But to answer the question, no there is nothing scriptural against dancing for Christians so it is the exception when a Christian sect has rules against dancing. It's not dancing itself that is the sin it is what you may be wearing or how/why you are dancing that can be the sin. Since bellydance does have a stigma associated with it often it is assumed that it will not be done appropriately. Sadly there are some dancers who only increase that assumption.

Belly Love

New member
It's not dancing itself that is the sin it is what you may be wearing or how/why you are dancing that can be the sin.


That's why some extreme so-called Christian groups think dancing is a sin. They don't want their children or anyone in their society to fall into sinning, so they ban the activity altogether. Then these children grow up thinking dancing is a sin and you will go to hell if you do it.

This makes me think of the Amish. They typically don't even allow electricity in their homes (I understand why) and I don't think they allow music, so I'm pretty sure they don't allow dancing of any kind.


New member
That is true...whether or not belly dance, or any form of dance is a sin depends a lot on each sect, denomination, or individual's ways of interpreting or viewing their religion. There are some Christian denominations or individual churches, that view dance of any kind as a sin, but not all.

I'm a non-denominational, non-church going Christian who respects all paths as long as they seek good and not evil...and I see nothing wrong with any form of dance. But others might. I noticed on the religion poll on here there are a lot of people from a wide variety of religious paths, so there is certainly no religion where absolutely everyone who adheres to it is against dancing. (Religion, not denomination or sect)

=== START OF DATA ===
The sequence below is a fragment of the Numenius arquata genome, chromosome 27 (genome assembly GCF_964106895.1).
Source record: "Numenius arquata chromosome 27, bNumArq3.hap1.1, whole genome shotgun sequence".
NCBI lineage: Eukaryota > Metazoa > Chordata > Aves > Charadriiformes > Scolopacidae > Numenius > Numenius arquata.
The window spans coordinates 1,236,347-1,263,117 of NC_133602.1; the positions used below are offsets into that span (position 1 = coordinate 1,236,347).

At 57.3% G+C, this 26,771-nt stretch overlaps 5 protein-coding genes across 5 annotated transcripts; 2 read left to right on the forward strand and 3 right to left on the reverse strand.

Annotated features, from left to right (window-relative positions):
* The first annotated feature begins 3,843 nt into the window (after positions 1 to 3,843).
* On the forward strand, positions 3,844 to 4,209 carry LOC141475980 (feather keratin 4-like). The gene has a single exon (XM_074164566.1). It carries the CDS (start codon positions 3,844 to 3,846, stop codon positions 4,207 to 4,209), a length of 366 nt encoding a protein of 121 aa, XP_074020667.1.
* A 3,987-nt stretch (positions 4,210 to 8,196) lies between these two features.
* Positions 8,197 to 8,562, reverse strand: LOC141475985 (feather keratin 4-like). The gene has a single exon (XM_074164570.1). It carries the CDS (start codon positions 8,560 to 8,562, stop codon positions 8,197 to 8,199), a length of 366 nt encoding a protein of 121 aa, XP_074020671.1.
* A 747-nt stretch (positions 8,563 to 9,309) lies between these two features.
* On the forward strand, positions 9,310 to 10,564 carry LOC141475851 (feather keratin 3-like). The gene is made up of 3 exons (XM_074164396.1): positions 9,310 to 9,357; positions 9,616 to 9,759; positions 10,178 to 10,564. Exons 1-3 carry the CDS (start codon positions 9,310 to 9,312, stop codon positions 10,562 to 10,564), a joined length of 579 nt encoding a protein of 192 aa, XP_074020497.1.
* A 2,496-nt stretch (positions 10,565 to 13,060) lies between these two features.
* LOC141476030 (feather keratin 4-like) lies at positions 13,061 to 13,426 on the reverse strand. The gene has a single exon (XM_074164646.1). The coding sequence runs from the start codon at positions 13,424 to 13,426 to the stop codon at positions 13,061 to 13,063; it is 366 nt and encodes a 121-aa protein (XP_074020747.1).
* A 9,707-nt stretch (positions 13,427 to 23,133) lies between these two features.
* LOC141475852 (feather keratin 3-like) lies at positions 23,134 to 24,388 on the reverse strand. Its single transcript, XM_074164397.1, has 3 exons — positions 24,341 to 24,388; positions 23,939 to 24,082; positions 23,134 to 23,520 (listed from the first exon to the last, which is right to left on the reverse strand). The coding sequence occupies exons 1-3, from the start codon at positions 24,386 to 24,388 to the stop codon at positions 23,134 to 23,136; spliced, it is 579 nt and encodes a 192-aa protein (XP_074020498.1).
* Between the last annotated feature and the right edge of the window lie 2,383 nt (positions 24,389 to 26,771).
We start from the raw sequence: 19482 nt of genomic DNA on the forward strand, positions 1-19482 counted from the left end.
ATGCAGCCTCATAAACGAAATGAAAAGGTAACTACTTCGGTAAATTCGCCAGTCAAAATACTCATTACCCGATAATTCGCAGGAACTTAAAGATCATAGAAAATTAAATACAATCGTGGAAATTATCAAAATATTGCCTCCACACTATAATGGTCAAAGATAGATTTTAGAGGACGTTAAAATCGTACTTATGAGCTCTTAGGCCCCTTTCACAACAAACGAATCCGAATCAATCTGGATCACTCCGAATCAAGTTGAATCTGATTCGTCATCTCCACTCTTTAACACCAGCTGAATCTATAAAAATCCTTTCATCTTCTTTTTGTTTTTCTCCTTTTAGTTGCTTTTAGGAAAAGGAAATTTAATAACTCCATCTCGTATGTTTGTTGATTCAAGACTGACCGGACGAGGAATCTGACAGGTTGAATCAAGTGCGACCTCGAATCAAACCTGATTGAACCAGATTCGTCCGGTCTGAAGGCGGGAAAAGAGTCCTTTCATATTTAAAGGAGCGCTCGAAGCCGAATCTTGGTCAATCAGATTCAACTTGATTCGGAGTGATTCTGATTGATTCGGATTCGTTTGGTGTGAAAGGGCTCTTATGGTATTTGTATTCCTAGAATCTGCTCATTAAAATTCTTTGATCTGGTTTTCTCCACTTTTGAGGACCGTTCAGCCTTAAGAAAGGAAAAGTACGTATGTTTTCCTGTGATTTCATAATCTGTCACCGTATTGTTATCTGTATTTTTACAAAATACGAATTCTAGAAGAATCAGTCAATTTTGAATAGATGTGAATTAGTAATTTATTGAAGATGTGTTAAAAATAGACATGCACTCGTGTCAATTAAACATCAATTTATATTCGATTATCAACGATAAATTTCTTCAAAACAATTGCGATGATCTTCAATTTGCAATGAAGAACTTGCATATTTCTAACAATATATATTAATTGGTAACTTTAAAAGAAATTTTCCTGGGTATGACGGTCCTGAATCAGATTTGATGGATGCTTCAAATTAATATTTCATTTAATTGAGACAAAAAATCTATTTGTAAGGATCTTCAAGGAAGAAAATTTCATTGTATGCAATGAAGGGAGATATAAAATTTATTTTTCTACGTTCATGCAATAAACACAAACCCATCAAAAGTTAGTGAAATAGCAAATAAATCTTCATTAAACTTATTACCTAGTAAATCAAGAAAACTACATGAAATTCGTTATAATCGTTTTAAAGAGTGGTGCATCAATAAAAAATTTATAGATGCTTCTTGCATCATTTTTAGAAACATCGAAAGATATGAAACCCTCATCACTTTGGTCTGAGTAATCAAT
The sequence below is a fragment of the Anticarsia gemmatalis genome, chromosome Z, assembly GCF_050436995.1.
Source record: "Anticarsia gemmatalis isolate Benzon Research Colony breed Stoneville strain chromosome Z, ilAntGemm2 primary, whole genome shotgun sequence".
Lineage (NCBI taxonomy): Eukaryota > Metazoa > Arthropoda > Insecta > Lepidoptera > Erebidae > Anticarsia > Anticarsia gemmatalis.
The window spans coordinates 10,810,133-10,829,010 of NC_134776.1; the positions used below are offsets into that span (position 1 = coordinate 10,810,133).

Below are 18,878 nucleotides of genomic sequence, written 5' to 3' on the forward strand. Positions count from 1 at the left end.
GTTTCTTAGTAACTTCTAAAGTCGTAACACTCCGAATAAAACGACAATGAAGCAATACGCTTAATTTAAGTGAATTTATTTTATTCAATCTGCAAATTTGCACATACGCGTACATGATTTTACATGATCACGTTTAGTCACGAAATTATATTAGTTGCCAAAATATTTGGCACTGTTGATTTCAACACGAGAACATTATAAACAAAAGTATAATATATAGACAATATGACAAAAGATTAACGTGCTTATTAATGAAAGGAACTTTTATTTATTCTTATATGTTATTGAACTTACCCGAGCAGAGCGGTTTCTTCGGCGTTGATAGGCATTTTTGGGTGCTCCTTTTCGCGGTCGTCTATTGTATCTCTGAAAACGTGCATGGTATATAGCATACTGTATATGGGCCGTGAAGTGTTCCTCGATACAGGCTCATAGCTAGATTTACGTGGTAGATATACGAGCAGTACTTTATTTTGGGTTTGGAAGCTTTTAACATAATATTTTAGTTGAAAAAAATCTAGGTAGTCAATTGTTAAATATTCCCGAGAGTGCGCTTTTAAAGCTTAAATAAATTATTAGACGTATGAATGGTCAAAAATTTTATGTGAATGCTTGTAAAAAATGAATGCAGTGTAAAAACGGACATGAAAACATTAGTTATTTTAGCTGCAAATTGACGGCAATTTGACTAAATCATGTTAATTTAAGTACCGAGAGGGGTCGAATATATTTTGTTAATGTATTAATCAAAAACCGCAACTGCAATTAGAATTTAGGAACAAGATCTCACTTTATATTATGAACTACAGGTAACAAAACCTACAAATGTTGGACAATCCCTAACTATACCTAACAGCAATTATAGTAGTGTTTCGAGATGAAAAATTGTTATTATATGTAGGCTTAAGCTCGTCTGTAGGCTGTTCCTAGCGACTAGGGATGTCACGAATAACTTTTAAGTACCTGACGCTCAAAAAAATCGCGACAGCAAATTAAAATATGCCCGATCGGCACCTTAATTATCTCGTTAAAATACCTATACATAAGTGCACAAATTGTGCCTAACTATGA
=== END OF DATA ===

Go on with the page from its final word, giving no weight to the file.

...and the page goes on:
New member
King David who wrote many of the psalms danced in his worship of God all the time. Also, in the Torah, Miriam, the sister of Moses, danced in worship when the Israelites defeated the Egyptians.

Sounds good to me!

Oh wow. Thats really cool. I had no idea lol :D


New member
Shocking anti-bellydance comments

How does belly dancing fit into Islam? - Page 2

I was shocked when I read this, these people are simply crazy , failing to see that the corruption is in their minds and not in the dance they are saying that "when they see a belly dancer, they run out of a venue!"

Not to get an idea that this is the general Muslim view. I work for various Muslim Club/Restaurant owners, had many Muslim friends and teachers...However this view is not uncommon as many of us have experienced.

Check out the link , they won't let me comment , of course.If you do want to comment on that forum, don't put Atheist or anything like that in the 'religion section' of registration.


New member
Its utterly sad ppl would say with quite some conviction there is no such thing as bellydancing at muslim weddings, that arabs in the west would increasingly like it or that it is a custom of non-muslim arabs in the middle east..